Millennials, sometimes called Generation Y, are people born in the 80s and 90s. They are changing the workplace more and more every year. They are young, eager, and demanding. They ask a lot from their workplace and businesses are trying to accommodate these young stallions. In the process, they just might revolutionize the workplace.
Millennials are leaders when it comes to fresh ideas. They are innovative and well-versed in technology. They demand more flexible hours than their predecessors, and want promotions based on success, not seniority. They prefer the dress code to be casual, and are generally more liberal-minded than their more seasoned counterparts.
A Pew Research study from 2010 showed that Baby Boomers cited “work ethic, respectfulness, and morals” as their defining qualities, while millennials chose “technology, music and pop culture, and liberal leanings.”
Some firms are trying out a “results-only work environment” (sometimes called “ROWE”) where hours are flexible so long as workers are generating results.
Millennials sometimes clash with older workers, usually members of the Baby Boom generation. Millennials were taught growing up to be expressive and confident, and this can come across as acting entitled and spoiled, especially when working with members from older generations. Kwoh from the Wall Street Journal says that when companies try to accommodate millennials’ demand for faster promotions and more responsibility, this comes “much to the annoyance of older coworkers who feel they have spent years paying their dues to rise through the ranks.” The groups can learn to work together, but it takes patience from both sides.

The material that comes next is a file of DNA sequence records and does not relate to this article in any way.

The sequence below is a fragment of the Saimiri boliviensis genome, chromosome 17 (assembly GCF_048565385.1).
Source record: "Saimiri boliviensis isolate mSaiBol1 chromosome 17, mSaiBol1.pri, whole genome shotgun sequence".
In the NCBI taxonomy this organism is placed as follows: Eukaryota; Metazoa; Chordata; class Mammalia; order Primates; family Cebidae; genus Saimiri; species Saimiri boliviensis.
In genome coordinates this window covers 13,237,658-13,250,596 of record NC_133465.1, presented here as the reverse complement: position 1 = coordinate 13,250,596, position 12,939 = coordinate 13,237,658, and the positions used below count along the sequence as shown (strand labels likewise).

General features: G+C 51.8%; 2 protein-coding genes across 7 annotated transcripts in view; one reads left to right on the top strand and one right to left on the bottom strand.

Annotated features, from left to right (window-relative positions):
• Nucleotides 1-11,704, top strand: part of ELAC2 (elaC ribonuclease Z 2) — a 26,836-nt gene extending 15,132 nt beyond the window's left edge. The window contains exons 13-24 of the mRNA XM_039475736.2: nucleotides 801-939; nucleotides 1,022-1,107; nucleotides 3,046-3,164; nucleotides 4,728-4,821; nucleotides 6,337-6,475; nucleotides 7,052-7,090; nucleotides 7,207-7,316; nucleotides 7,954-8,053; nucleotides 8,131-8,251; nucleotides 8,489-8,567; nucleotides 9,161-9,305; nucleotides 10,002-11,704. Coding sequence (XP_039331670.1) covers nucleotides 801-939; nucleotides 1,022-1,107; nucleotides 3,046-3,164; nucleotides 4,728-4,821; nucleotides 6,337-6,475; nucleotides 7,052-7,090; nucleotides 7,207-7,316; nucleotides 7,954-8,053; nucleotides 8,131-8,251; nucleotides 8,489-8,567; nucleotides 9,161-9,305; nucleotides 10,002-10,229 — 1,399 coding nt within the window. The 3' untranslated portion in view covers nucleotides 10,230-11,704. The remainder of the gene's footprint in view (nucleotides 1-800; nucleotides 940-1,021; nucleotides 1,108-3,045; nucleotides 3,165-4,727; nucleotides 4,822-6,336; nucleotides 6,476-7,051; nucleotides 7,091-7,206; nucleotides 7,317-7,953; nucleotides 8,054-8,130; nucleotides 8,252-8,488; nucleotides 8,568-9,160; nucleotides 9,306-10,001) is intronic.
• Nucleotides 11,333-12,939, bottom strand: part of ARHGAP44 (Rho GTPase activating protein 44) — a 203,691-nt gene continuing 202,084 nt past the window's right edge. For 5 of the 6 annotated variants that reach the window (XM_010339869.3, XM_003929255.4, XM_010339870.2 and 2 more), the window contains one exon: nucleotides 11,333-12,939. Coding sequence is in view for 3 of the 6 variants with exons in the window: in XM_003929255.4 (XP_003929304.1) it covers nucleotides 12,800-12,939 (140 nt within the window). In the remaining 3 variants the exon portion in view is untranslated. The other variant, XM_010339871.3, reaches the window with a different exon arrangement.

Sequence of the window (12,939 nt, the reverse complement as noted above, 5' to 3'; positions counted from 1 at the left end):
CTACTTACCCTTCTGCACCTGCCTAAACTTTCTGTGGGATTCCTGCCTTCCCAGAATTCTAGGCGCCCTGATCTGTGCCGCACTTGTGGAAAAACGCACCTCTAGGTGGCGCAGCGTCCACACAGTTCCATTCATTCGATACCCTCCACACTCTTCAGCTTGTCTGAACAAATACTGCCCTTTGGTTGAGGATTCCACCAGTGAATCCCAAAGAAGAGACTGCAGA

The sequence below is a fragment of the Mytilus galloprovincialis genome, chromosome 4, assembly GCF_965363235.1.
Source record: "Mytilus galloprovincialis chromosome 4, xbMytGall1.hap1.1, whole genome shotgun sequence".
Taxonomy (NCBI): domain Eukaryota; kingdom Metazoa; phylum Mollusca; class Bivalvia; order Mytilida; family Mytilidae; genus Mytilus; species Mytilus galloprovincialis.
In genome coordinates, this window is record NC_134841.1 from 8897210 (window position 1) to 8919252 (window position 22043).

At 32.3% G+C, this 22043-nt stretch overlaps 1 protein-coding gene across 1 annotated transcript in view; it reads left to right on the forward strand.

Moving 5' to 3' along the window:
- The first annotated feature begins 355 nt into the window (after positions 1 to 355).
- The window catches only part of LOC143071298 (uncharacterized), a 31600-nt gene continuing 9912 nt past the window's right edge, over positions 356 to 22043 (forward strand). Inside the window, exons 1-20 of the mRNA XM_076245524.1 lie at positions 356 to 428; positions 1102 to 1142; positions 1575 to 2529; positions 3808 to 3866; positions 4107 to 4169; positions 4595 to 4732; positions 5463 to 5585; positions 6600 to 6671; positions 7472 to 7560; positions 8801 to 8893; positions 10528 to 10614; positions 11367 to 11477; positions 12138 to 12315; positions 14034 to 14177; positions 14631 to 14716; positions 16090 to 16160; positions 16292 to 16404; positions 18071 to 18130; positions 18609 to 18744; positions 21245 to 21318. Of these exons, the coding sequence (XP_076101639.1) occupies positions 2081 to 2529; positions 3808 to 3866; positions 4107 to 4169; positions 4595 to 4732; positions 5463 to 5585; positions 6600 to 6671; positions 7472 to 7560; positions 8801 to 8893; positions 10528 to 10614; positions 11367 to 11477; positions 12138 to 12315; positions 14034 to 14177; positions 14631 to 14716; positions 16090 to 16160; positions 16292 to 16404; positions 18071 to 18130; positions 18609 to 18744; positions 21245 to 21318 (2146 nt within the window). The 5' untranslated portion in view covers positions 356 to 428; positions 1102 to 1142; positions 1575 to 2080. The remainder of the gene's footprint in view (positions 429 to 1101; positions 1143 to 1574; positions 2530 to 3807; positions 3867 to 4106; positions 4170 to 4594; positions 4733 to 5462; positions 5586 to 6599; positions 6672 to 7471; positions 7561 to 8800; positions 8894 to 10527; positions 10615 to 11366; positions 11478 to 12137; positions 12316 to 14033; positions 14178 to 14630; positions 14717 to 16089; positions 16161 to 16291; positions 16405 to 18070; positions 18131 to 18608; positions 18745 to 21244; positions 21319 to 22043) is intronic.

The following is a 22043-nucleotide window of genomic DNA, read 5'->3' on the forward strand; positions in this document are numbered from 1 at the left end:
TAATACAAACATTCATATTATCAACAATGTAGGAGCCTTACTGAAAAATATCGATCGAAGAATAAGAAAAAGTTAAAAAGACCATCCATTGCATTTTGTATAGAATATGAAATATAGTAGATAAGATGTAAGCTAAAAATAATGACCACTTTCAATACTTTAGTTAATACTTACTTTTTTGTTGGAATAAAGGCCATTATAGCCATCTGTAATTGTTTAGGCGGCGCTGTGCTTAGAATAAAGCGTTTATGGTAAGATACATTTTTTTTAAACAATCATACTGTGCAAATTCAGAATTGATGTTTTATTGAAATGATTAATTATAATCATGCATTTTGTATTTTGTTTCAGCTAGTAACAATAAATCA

Ty Kiisel at Forbes says, “The challenge for business leaders today is harnessing the talent and drive of the younger workforce.” According to the U.S. Bureau of Labor Statistics, millennials will make up more than 40% of the national workforce by 2020. This is why so many companies are scrambling to accommodate the young talent: they are (literally) the future.
Millennials will eventually phase out the baby boomers in the workplace, so it’s a losing battle to insist on workplace practices from the old days. Millennial philosophies aren’t just on their way; they’re here. Frankly, the American workplace could use a change. Americans are working longer hours, while wages have flat-lined and benefits have been cut. Casual attire and flexible hours might take the edge off. Maybe the millennials are on to something. They certainly think so.
John Bradley Jackson
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